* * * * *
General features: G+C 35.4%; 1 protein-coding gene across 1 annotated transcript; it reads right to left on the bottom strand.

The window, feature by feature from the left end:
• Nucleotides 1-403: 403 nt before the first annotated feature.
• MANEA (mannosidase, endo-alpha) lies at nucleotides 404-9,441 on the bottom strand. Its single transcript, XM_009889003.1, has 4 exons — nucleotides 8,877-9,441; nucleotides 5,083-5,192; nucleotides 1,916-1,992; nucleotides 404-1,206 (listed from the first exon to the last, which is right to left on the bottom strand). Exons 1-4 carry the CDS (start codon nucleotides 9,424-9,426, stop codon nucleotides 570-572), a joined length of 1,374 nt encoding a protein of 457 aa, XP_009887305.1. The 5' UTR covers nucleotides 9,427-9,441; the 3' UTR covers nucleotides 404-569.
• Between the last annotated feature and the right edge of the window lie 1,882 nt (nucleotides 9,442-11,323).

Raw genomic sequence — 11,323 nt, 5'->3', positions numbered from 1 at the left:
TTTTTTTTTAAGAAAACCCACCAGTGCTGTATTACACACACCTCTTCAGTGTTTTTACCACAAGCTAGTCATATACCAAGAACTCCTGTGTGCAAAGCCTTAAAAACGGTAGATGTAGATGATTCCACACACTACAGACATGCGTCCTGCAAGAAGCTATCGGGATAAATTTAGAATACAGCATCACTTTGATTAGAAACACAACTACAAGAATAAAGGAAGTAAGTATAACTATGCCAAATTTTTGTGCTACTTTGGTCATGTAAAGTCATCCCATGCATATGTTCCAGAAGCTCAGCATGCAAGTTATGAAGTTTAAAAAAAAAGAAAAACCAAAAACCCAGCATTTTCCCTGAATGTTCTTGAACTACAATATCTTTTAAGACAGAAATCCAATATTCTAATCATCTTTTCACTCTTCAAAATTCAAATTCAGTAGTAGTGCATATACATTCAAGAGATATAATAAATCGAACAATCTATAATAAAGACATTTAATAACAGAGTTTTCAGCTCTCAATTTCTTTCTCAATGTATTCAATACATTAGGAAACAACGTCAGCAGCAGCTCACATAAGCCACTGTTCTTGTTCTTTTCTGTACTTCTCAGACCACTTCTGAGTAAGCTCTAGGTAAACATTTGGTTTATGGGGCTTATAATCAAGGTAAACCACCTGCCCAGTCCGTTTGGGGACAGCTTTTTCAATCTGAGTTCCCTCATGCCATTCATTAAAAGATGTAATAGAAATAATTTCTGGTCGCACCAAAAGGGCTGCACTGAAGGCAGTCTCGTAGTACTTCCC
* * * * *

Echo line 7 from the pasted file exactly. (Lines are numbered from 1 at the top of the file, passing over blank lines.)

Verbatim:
TTTTTTTTTAAGAAAACCCACCAGTGCTGTATTACACACACCTCTTCAGTGTTTTTACCACAAGCTAGTCATATACCAAGAACTCCTGTGTGCAAAGCCTTAAAAACGGTAGATGTAGATGATTCCACACACTACAGACATGCGTCCTGCAAGAAGCTATCGGGATAAATTTAGAATACAGCATCACTTTGATTAGAAACACAACTACAAGAATAAAGGAAGTAAGTATAACTATGCCAAATTTTTGTGCTACTTTGGTCATGTAAAGTCATCCCATGCATATGTTCCAGAAGCTCAGCATGCAAGTTATGAAGTTTAAAAAAAAAGAAAAACCAAAAACCCAGCATTTTCCCTGAATGTTCTTGAACTACAATATCTTTTAAGACAGAAATCCAATATTCTAATCATCTTTTCACTCTTCAAAATTCAAATTCAGTAGTAGTGCATATACATTCAAGAGATATAATAAATCGAACAATCTATAATAAAGACATTTAATAACAGAGTTTTCAGCTCTCAATTTCTTTCTCAATGTATTCAATACATTAGGAAACAACGTCAGCAGCAGCTCACATAAGCCACTGTTCTTGTTCTTTTCTGTACTTCTCAGACCACTTCTGAGTAAGCTCTAGGTAAACATTTGGTTTATGGGGCTTATAATCAAGGTAAACCACCTGCCCAGTCCGTTTGGGGACAGCTTTTTCAATCTGAGTTCCCTCATGCCATTCATTAAAAGATGTAATAGAAATAATTTCTGGTCGCACCAAAAGGGCTGCACTGAAGGCAGTCTCGTAGTACTTCCC